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Request for Putnam County sheriff’s deputy approved

By Kara Moore

WINFIELD, W.Va. — An additional sheriff's deputy may soon be on the road in Putnam County.

Sheriff Steve Deweese presented the county commission with a request Tuesday for $13,000 to shuffle some positions to achieve a more suitable rank structure and add a deputy.

Commissioners approved his request pending a legal review by the county attorney.

The sheriff's office runs four shifts, each led by a sergeant and a corporal.

"We just had one corporal on each shift," Deweese said. "Right now we've got a sergeant that's off with an injury and we've got a corporal that's off with an injury, so I've got a deputy running that shift."

A second shift has also recently been run by a deputy as both the sergeant and corporal have had to take time off.

Deweese wants to add a second corporal to each shift to avoid that situation in the future.

To do that, he plans to promote four officers to the rank of corporal, raising their salaries incrementally. To offset the salary increase, he plans to replace a retiring sergeant with a deputy instead of promoting another sergeant.

The retiring sergeant has been serving as a full-time bailiff. The full-time bailiff position will be replaced with three part-time civilian bailiffs, and that's the part of the plan that requires legal review.

State law requires a deputized officer to be available to judges, but county attorney Jennifer Scragg Karr and Deweese believe that if the circuit judges accept a civilian bailiff, they aren't required to assign a sworn deputy to the court.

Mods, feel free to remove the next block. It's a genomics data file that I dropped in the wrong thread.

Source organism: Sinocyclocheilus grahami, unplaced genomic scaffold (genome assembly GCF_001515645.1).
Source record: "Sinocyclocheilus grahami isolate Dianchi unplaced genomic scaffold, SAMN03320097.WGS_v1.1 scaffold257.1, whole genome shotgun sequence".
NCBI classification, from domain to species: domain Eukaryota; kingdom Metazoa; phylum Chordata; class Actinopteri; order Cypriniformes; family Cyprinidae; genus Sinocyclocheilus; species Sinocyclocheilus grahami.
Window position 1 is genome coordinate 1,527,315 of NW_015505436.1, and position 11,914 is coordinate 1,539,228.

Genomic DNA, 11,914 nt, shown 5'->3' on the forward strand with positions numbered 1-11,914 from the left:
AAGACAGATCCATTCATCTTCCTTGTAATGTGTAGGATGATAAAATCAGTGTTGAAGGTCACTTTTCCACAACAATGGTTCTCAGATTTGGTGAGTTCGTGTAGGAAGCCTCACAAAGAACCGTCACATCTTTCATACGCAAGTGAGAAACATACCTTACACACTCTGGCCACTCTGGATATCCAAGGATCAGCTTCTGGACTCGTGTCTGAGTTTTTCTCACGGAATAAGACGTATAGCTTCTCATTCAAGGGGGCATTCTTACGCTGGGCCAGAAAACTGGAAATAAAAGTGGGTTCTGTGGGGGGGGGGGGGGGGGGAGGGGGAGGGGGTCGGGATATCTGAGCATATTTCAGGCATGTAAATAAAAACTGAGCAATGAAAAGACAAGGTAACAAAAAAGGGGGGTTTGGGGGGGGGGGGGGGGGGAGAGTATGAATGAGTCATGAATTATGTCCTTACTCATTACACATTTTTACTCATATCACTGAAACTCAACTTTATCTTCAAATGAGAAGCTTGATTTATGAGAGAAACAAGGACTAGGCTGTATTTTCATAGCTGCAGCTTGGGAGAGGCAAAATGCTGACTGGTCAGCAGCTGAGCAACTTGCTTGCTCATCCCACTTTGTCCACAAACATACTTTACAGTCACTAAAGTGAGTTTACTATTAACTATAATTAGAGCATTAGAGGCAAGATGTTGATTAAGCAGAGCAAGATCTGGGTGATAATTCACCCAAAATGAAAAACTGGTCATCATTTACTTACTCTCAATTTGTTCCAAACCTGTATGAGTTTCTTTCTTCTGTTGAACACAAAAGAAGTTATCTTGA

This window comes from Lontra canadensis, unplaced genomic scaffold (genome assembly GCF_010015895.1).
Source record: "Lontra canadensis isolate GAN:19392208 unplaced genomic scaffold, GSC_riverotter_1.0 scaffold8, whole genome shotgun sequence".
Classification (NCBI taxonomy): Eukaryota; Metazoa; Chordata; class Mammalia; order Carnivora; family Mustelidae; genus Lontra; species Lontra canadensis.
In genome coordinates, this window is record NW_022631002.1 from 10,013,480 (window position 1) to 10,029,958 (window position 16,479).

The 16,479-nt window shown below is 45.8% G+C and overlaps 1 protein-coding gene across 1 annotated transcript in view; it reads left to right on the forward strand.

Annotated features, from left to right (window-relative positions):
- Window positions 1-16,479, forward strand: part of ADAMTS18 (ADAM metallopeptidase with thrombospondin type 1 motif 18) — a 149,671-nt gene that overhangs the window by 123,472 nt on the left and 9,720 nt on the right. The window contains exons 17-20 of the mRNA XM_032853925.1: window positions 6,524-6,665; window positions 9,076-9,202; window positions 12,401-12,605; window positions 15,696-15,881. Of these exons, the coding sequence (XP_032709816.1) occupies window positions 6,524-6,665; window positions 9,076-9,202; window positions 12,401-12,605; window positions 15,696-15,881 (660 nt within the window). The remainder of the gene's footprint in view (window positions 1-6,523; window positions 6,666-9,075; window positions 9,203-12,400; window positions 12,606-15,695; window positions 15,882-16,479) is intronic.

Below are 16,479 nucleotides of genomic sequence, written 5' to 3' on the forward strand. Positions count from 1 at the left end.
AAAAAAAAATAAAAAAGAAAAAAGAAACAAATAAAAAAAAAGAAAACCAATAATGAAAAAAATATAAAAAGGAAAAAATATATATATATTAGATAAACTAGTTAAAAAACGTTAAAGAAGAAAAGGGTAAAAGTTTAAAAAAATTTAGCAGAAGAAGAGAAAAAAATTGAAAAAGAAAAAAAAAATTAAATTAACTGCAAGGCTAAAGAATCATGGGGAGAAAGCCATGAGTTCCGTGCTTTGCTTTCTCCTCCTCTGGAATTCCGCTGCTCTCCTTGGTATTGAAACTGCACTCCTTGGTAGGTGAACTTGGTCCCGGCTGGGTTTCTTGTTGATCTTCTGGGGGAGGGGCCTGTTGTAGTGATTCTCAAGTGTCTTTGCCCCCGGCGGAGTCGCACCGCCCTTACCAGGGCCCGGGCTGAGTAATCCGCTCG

Deweese said he spoke to the circuit judges and magistrates, and they've all indicated to him that civilian bailiffs would be acceptable as long as they have military or police backgrounds.

The retiring sergeant has agreed to be one of the part-time civilian bailiffs, and Deweese told the commission that the others also meet that criteria.

Karr asked the commission for time to review a relevant case to be certain that civilian bailiffs, with supervision by a sergeant in the sheriff's department, would be legal, so the commission approved Deweese's request pending her review.

The $13,000 is the total additional funding the sheriff's department needs to make all the rank and salary changes.

"To me it seems like a great bargain," Commission President Joe Haynes said. "If you can spend just a shade over $13,000 to put another deputy on the road, I think it's a no-brainer."

The commission also heard budget reports from three agencies. The commission asked all of the agencies and departments it supports to present regular budget updates in the wake of a financial breakdown at the Putnam County Health Department.

Drew Dunlap of the Putnam County Development Authority, Linda Bush of the Convention and Visitors Bureau and Steve Cristo of the Putnam County Library all gave updates on their budgets.

Dunlap has been on the job only two months but expressed confidence in the authority's prospects for the year.

Bush said the convention and visitors bureau finished last year with a $22,000 surplus because of increased hotel and motel tax revenue, and she hopes to use that money for a small grant program to help county groups promote tourism and events.

Cristo briefed the commission on issues with some library buildings but said library patronage has not suffered from the rise of e-books partly because e-book lending has become popular.

An update on the health department from Lolita Kirk, the acting director and an employee of the Kanawha-Charleston Health Department, was postponed until the next meeting.

The commission went into a closed-door executive session twice, the first time to interview a candidate for the board of parks and recreation and the second time to discuss a personnel issue.

Commissioners would not comment on the personnel session except to confirm that Emergency Medical Services Director Cecil Kimble was in the meeting.

Haynes said he expected the issue to be shared with the public at the next meeting.

The commission meets at 9 a.m. on the second and fourth Tuesday of the month at the county courthouse in Winfield.


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